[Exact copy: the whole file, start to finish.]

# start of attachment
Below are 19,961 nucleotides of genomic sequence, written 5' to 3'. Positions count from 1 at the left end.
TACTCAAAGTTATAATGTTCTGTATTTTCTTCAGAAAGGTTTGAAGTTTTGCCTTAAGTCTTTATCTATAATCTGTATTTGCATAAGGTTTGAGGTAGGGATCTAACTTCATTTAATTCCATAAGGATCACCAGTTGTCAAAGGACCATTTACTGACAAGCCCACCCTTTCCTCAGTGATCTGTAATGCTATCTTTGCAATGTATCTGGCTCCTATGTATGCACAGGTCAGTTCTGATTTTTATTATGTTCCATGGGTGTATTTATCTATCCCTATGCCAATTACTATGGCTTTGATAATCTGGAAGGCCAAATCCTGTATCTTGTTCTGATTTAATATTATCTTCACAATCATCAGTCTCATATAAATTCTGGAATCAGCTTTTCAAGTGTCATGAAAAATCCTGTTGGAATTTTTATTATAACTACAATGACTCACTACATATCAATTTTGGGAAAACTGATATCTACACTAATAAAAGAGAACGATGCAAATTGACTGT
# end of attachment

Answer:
Below are 19,961 nucleotides of genomic sequence, written 5' to 3'. Positions count from 1 at the left end.
TACTCAAAGTTATAATGTTCTGTATTTTCTTCAGAAAGGTTTGAAGTTTTGCCTTAAGTCTTTATCTATAATCTGTATTTGCATAAGGTTTGAGGTAGGGATCTAACTTCATTTAATTCCATAAGGATCACCAGTTGTCAAAGGACCATTTACTGACAAGCCCACCCTTTCCTCAGTGATCTGTAATGCTATCTTTGCAATGTATCTGGCTCCTATGTATGCACAGGTCAGTTCTGATTTTTATTATGTTCCATGGGTGTATTTATCTATCCCTATGCCAATTACTATGGCTTTGATAATCTGGAAGGCCAAATCCTGTATCTTGTTCTGATTTAATATTATCTTCACAATCATCAGTCTCATATAAATTCTGGAATCAGCTTTTCAAGTGTCATGAAAAATCCTGTTGGAATTTTTATTATAACTACAATGACTCACTACATATCAATTTTGGGAAAACTGATATCTACACTAATAAAAGAGAACGATGCAAATTGACTGT